Review: Missing, The
3.5 / 5 Stars
James Horner is one of those composers with a truly recognizable style. It has changed over the years: Star Trek II doesn't sound anything like Legends of the Fall, but it's still undeniably Horner. Ever since Braveheart, though, Horner seems to be stuck in some kind of musical rut. That isn't to say his scores aren't any good - on the contrary, I have found them to be constantly enjoyable, entertaining, and extremely effective for the film. But there are only so many times I can hear a passage that is strikingly similar to the score before it without getting a tad frustrated. With The Missing, critics of Horner's work will undoubtedly flock to these moments in the score. A tragic combination of orchestration, tempo, and even notes, all combine to create that same "sound" that many people love about Horner, but many also hate. But when looking at any soundtrack, it needs to be analyzed on two levels: how does it work in the film, and how does it work on the album.
The Missing is a Ron Howard film very much in the vein of The Searchers. Maggie (Cate Blanchett) is searching for her daughter Lilly (Evan Rachel Woods) who has been kidnapped by an Indian witch doctor, and it being taken to Mexico to be sold into slavery. She is joined on her mission by her estranged father, played by Tommy Lee Jones. It is a story just as much about reconciliation and family bonds as it is about tracking down a kidnapped person. Horner manages to capture all of that in his score, and it works exceptionally well in the film.
The soundtrack album starts out with the main titles, and hints at the score to follow. Flutes, ethnic vocals, and those lush sweeping strings create an emotional connection right off the bat that Horner is brilliant at creating. "The Stranger" uses wood pipes and chorus to create the same sense of unease as he did in Braveheart. But it is with "Dawn to Dusk: The Riderless Horse" that the film picks up in the plot, and Horner's score throws the beautiful main theme right at us. The horns and strings evoke a John Barry feel, combined with Legends of the Fall. It's Horner doing what he does best.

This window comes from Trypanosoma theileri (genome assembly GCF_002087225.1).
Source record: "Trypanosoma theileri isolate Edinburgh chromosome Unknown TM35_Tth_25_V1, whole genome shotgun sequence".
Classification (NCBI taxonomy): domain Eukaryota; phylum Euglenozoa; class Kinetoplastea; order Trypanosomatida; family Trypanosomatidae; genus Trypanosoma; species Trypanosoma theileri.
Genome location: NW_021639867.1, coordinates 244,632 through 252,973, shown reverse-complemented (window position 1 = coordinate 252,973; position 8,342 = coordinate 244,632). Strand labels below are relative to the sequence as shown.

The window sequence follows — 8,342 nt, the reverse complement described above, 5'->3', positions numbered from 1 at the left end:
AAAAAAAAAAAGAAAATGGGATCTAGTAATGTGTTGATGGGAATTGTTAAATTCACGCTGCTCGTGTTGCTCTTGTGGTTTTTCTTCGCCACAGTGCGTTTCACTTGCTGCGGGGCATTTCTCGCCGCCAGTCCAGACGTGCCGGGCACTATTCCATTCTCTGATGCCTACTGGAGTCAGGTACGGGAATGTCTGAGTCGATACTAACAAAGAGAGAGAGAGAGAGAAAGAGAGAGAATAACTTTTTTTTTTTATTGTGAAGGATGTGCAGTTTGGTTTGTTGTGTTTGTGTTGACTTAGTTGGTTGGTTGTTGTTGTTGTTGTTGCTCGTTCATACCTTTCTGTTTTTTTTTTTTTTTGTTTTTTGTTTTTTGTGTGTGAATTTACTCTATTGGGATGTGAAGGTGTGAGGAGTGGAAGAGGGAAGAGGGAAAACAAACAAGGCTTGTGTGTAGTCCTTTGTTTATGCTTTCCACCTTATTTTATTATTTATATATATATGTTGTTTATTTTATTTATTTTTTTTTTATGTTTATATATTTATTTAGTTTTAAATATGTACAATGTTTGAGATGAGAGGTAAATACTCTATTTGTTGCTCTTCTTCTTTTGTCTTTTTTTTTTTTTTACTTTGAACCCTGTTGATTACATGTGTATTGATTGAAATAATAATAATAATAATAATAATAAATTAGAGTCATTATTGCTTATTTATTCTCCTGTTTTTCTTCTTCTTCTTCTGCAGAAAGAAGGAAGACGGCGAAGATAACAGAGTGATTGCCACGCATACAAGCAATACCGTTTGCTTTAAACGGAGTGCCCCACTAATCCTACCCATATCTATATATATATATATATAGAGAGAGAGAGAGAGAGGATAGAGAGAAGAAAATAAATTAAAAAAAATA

The problem with the album is that for all the good music on it, it's just too long. Running nearly 80 minutes in length, this score (much like the film) would have benefited from some extra trimming. At least the musical variety keeps us interested. "A Curse of Ghosts" is an atmospheric cue with chanting (similar to Windtalkers), "Kayitah's Death - The Soaring Hawk" is emotionally tragic, and "An Insurmountable Hurdle" has rhythm that amps up your heartbeat. The last track, "The Long Ride Home" is a rather absurd 16-minutes long. This is basically the last reel of the film, and includes the emotional conclusion between Maggie and her father, the final fight between Jones and the witch doctor, and the resolution of the entire story. It can easily substitute as a suite of music from the film - if there was one track to play for someone that encompassed the entire score, this would be it.
I found myself really enjoying the album - the score worked well for the film, and I think it's one of the few films I've seen this year that might have a shot at being considered Oscar-worthy. Horner's score is going to get a lot of criticism from the same people who don't like his stuff to begin with, and while I have my own issues with the style he seems to be stuck in for over 10 years now, I still can't say that it doesn't grab me every time I hear it. Truly moving, if a tad long, The Missing is not to be overlooked.
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